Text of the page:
Parker Peevyhouse

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11 responses to “Final Thoughts on Self-Publishing for Young Readers

  1. You’ve pretty much summed up why I won’t be attempting to self-publish. My books are all middle grade and I’m not convinced I would reach my audience through any other means than traditional publishing.

    That could change in the future. One of the boys in my son’s 6th grade class has his own Kindle and downloads new e-books in class. So even five years from now we could be looking at a different landscape.

  2. Oh, I think you’re absolutely right, Parker, especially for MG or younger and right now. (My upcoming post on market research reinforces how miniscule the ereader market is for young readers.)

    But I already know kids with ereaders because their parents have upgraded, and I think that as the third and fourth generation ipads come out, more and more kids will have hand-me-downs of those, too. So I don’t think it’ll be even two years before ereaders become a much more common kid accessory supplementing their paper book collection.

    You do make an interesting distinction about literary titles I’d never thought about before, though — great food for thought!

    • Parker Peevyhouse

      Joni, good point about hand-me-down ereaders. I hadn’t thought of that, but I’ve seen it happen with cell phones. Parent gets a new one, kid gets the old one, and so you see kids with much nicer cell phones than parents would actually BUY for them.

  3. Elisabeth

    I think there will be a gradual trickle-down effect, with ebooks becoming more popular (for reasons mentioned above, among others) for the YA market first, and then gradually to the middle-grade market. I’m not sure about the picture book and chapter book markets though.

    I own two ereaders and love them – I prefer ebooks and only buy printed books if I can’t get the ebook version of something. But every book I (and the grandparents, and the aunt) buy for my (younger) child is paper.

    • Parker Peevyhouse

      It’ll be interesting to see how that trickle-down effect develops.

      I know there are electronic devices that display interactive picture books for young kids (but the price point is really, really high), and the color version of the Nook offers some picture books as well. But as a mom of a young one, I can’t see spending that much money when I can get a lovely picture book at the store or library for a lot less. Also, interactive picture books?? I’d rather my kid just read.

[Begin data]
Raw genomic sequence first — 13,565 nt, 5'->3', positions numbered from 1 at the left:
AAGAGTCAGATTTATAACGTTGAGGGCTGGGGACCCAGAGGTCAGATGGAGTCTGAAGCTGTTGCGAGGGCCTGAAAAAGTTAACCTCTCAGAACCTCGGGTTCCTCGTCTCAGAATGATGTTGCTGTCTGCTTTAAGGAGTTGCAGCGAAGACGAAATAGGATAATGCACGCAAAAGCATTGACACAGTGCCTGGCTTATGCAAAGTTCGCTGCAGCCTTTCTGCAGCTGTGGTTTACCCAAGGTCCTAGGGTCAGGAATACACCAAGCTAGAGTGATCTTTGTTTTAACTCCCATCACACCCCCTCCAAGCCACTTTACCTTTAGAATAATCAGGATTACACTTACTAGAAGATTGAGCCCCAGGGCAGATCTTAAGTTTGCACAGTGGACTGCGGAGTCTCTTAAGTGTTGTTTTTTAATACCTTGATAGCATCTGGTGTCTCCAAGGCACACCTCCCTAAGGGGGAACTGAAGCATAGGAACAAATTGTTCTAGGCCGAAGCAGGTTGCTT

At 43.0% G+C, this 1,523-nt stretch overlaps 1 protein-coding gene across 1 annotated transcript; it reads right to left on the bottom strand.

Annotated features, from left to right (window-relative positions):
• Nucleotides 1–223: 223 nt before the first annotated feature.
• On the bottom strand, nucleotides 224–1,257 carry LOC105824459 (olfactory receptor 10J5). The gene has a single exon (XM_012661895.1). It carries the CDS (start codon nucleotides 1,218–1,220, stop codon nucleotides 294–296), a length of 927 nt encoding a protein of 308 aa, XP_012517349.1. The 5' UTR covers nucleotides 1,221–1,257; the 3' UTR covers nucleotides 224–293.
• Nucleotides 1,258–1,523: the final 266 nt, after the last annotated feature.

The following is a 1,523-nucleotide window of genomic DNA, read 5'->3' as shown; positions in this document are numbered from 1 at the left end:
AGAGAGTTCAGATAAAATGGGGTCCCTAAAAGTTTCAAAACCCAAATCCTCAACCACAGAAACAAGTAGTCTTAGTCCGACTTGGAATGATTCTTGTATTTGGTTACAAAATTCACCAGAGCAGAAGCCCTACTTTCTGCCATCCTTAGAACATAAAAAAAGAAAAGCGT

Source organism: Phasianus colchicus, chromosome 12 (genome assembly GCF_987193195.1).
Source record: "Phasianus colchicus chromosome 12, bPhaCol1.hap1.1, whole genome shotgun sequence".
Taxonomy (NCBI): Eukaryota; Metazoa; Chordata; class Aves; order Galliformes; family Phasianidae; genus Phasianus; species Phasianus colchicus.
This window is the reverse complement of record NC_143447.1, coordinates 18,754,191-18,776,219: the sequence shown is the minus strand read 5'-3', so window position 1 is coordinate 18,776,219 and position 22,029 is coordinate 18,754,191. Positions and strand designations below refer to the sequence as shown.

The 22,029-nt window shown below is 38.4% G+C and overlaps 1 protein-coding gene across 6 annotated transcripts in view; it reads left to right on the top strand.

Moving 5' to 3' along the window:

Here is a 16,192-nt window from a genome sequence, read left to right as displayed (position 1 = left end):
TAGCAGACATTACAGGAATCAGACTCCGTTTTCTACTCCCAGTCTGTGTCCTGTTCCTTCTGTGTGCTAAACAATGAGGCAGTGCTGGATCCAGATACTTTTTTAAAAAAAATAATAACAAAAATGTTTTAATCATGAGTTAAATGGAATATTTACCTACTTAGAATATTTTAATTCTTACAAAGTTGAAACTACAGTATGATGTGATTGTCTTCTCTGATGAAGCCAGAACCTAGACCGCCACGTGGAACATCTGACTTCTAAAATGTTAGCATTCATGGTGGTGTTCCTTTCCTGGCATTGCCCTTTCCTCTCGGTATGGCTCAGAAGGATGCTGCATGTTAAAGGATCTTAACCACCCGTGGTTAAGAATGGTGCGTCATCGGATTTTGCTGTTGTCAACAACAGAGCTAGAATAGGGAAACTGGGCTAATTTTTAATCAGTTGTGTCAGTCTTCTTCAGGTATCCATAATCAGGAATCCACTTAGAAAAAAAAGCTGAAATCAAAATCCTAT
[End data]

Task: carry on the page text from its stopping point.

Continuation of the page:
4. This was a great post. I’ve often wondered what the future of juvie lit will look like. I just sat with Lin Oliver the other day at a conference and we talked a bit about how the professionally done e-PBs look, but also how there is nothing to recommend reading them off a device. Not much is addressed regarding the MG novel.

    Thanks for this.

  5. I have been trying to do some more research about this very subject. I have two kids (very young) and won’t let them near my ereader, but as they get older, I will definitely be giving my current ereader to them when I get a new one. I have been interested in creating children’s picture books and MG books for ereaders. There really isn’t much on the market right now for them, and if my kids have an ereader, I will be buying ebooks for it.

  6. Val Poalillo

    I am a budding YA writer. After parenting and teaching teens for the last 30 years I have observed and noted what they like.
    Last spring I had my first student pull out her kindle for our Free Reading Friday (my version of the old SSR). Many other students expressed their want for one. I can see the trickle down effect, as mentioned with cell phones, as a real possibility. Children will soon be inheriting their parents ereaders and will be craving books to read on it. I want to be ready!

  7. I see people’s babies in Starbucks playing with iPhones! Surely e-readers for tweens and teens aren’t too far off. I hope!

  8. livinglearningeating

    I’m afraid you’re right, but I still am trying to self-publish ‘Elsbett & Robin Take On A-Nasty-Sia,’ my middle grade novel (available for purchase, along with a preview, here:

    I hope parents will search for books for their children online!